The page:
An absolute phrase is quite similar to participial phrase and is often formed by adding a participial phrase to a noun or pronoun. They, arguably, always function adverbially, modifying an entire clause.
Hours slipping fast, I hurried to meet the 5 PM deadline. [Noun Hours is followed by the participial phrase slipping fast]
These phrases though aren’t common in regular writing; you’ll find them mostly in fiction and literary non-fiction.
5. Infinitive phrase
An infinitive phrase is a phrase that starts with ‘to + verb’. It can function as a noun, an adjectival, or an adverbial. Here we’re concerned only with its adverbial role. In its adverbial function, an infinitive phrase answers the purpose behind something.
To move the snake away, I guided it to creep on a long stick. [Though front position looks more natural, the phrase can occupy end position as well.]
6. Noun phrase
A noun phrase too can function as an adverbial phrase, mainly answering question on time.
I spotted a snake last night. [The phrase can occupy front position as well.]
Learn more about noun phrase:
Adverb phrase is not same as adverbial phrase
If you noticed, adverb phrase is one of the six phrases we covered. When functioning as an adverb, the six phrases are collectively called adverbial phrases. And the phrase with its head word (or the most important word) as adverb is called adverb phrase. Adverb phrase, clearly, is one of the adverbial phrases.
In the examples of adverbial phrases that follow, you’ll find fewer examples of adverb phrases compared to other phrases. That’s because adverb phrases don’t lend themselves naturally to answer many types of questions. But with other five phrases joining force, possibilities expand manifold.
Examples of adverbial phrase
Here are examples of adverbial phrases by the question they answer. These are the most common adverbial phrases, but they by no means constitute an exhaustive list. All adverbial phrases have been underlined and head words in case of adverb phrases have been highlighted in bold.
Adverbial phrase of time answers when in a sentence. Examples:
I’m meeting the doctor at 4 PM. [Prepositional phrase. When is the meeting? At 4 PM.]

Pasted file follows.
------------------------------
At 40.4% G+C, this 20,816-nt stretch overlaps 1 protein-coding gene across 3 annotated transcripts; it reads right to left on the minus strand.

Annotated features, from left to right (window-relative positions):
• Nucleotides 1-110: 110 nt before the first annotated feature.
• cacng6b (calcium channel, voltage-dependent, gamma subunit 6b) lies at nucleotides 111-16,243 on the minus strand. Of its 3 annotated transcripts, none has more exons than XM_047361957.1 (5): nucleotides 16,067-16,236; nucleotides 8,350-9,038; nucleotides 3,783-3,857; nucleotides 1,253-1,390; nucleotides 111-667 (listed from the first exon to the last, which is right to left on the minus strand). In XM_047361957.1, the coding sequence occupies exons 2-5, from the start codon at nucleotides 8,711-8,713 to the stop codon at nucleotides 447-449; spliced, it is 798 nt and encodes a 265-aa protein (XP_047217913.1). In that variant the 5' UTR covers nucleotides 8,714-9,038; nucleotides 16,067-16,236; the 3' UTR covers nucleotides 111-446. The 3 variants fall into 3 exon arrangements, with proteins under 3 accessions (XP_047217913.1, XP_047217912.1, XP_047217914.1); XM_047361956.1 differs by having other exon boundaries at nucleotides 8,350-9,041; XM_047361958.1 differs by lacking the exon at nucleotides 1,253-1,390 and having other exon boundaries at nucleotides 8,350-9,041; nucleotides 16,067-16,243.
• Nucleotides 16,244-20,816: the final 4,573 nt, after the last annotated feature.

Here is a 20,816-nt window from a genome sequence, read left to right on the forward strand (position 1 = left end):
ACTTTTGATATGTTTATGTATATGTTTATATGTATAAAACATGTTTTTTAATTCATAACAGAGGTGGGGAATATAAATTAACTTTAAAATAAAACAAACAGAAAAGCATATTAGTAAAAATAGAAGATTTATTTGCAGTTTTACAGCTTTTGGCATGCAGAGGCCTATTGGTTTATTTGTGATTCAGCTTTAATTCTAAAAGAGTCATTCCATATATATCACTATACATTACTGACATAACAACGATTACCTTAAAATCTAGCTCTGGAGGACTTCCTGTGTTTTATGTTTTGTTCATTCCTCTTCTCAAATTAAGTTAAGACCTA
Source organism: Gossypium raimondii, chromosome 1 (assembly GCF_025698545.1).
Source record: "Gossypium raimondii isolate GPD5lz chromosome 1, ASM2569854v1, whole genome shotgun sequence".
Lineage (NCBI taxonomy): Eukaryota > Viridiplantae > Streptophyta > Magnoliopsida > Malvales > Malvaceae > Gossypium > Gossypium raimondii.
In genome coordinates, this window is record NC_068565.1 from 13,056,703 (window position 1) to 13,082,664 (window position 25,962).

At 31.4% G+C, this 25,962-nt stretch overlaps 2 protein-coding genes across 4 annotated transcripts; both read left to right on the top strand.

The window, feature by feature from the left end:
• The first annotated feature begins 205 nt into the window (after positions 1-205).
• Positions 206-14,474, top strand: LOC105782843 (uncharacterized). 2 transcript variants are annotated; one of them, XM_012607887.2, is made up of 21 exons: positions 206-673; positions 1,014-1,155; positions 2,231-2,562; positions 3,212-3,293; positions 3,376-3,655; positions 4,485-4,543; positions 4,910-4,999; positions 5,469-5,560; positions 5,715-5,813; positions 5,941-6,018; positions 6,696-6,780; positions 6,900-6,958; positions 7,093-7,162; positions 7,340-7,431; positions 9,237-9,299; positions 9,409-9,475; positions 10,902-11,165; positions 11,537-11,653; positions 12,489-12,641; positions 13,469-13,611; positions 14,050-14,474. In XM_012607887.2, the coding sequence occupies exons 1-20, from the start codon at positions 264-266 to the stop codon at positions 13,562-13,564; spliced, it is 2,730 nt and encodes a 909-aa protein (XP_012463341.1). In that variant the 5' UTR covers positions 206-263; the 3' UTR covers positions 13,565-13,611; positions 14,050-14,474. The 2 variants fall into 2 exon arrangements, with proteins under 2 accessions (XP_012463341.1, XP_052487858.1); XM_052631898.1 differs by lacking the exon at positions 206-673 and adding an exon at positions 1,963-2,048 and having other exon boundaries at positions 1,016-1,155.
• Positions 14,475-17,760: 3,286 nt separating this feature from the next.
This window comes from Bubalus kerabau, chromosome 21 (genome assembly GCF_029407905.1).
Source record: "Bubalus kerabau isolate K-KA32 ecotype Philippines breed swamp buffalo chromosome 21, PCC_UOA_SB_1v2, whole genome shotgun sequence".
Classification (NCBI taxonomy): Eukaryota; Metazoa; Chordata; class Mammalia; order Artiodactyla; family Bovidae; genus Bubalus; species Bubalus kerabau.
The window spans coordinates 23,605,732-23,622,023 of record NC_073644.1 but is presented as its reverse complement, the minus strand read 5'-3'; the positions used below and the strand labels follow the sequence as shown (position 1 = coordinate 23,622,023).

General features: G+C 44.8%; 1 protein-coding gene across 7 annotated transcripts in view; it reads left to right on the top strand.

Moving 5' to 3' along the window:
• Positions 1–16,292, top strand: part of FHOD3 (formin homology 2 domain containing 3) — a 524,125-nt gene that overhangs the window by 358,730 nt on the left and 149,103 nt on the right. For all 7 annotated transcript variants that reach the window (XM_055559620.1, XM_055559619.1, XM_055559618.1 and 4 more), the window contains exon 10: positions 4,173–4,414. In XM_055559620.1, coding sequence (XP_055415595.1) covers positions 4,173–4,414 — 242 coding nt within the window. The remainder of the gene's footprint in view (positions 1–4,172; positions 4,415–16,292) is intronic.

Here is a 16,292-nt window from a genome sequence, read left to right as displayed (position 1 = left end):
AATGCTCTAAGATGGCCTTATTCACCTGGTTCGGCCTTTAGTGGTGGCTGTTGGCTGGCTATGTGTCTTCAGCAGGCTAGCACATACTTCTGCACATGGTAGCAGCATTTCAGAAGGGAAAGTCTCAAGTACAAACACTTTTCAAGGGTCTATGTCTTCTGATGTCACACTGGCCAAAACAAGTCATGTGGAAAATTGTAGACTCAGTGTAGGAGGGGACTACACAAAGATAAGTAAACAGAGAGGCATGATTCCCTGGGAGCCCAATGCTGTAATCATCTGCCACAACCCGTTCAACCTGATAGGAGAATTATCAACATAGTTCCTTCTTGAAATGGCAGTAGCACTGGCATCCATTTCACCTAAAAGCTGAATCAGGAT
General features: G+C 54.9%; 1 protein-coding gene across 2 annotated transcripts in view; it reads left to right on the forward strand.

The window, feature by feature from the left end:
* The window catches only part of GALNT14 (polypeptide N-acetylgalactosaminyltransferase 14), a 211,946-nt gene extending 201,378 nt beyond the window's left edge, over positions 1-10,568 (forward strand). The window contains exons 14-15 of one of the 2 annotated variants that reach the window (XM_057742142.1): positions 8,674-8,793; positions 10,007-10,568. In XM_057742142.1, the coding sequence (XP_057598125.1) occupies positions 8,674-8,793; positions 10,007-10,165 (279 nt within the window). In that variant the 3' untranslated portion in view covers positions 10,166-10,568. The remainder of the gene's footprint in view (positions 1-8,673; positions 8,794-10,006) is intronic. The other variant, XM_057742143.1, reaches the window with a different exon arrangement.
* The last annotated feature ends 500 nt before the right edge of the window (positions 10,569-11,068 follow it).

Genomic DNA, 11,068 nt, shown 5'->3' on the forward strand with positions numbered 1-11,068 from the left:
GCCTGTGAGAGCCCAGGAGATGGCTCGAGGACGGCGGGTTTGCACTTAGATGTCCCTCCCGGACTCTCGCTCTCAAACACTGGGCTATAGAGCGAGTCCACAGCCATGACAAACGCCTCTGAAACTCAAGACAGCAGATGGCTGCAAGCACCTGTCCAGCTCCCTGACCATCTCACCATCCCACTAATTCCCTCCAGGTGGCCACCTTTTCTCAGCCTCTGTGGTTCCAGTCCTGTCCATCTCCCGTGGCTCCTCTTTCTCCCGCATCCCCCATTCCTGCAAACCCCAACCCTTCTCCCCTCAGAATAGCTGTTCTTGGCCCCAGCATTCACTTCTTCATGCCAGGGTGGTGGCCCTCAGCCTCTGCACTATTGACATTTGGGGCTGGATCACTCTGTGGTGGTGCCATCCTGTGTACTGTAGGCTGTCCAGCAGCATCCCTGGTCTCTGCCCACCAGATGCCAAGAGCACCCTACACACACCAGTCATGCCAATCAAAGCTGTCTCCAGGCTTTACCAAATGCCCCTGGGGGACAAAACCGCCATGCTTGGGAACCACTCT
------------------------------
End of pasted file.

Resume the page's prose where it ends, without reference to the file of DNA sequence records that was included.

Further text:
Can we meet on Monday evening? [Prepositional phrase. When can we meet? On Monday evening.]
The meeting scheduled for 10 AM has been postponed. [Prepositional phrase]
I’ll prefer meeting only after lunch. [Prepositional phrase]
The zoo makes special arrangements to keep its animals cool in summer. [Prepositional phrase]
Can you send the meeting invite at least two days before the meeting? [Noun phrase]
I’ll be on vacation next week. [Noun phrase]
Jeff Bezos, the founder of Amazon, while narrating his growing-up years, mentioned how he learnt resourcefulness from his grandfather. [Present participial phrase]
You can’t directly jump to advanced stuff when learning something. [Present participial phrase]
Since taking up this role, I’ve learnt so much. [Present participial phrase]
Adverbial phrase of duration answers how long in a sentence. Examples:
The press briefing stretched frustratingly long. [Adverb phrase. How long did the press briefing stretch? Frustratingly long.]
I’ll be in my room in ten minutes. [Prepositional phrase. In how long will I be in my room? In ten minutes.]
The player caught the ball in a flash. [Prepositional phrase]
The winter chill continued for weeks. [Prepositional phrase]
He spoke unexpectedly briefly. [Adverb phrase]
This malt whiskey is expensive because it has been aged 50 years. [Noun phrase]
Adverbial phrase of place answers where in a sentence. Examples:
I sat on the couch, sipping coffee. [Prepositional phrase. Where did I sit? On the couch.]
He lives off the lakefront. [Prepositional phrase. Where does he live? Off the lakefront.]
Niagara Falls is located on U.S.-Canada border. [Prepositional phrase]
I’ll see you in front of the library. [Prepositional phrase]
The cat was hiding under the couch. [Prepositional phrase]
The low-intensity blast near the hospital injured dozens. [Prepositional phrase]
You can go anywhere you want. [Adverb phrase. Where can you go? Anywhere you want.]
Can you keep the new lot separately from what’s already in the warehouse? [Adverb phrase]
The police crackdown left the antisocial elements nowhere to hide. [Adverb phrase]
Adverbial phrase of reason answers why in a sentence. In the examples that follow, participial phrases are in fact reduced form of adverb clauses of reason. The first, for example, has been reduced form of Because I fell ill, I didn’t attend school. Examples:
Falling ill, I didn’t attend school. [Present participial phrase. What’s the reason behind not attending school? Falling ill.]
Not believing what he said, I checked with a doctor. [Present participial phrase. What’s the reason behind checking with a doctor? Not believing what he said.]
Worried about another surge in Covid cases, I canceled my travel plans. [Past participial phrase]
Several restrictions have been placed because of surge in Covid cases. [Prepositional phrase. Because of is a preposition.]
Adverbial phrase of condition answers under what condition in a sentence. Here again, participial phrases are reduced form of adverb clauses of condition. Examples:
I won’t leave without meeting him. [Prepositional phrase. Under what condition would I not leave? Without meeting him.]
It is hard to soar like an eagle when surrounded by turkeys. [Past participial phrase. Under what condition is it hard to soar like an eagle? When surrounded by turkeys.]
You’ve to be at your most polite behavior when communicating with clients, making sure they’re not offended in any way. [Present participial phrase]
6. Contrast or concession
Adverbial phrase of contrast, also called adverbial phrase of concession, contrasts one thing with another. Here too, participial phrases are reduced form of adverb clauses of contrast or concession. Examples: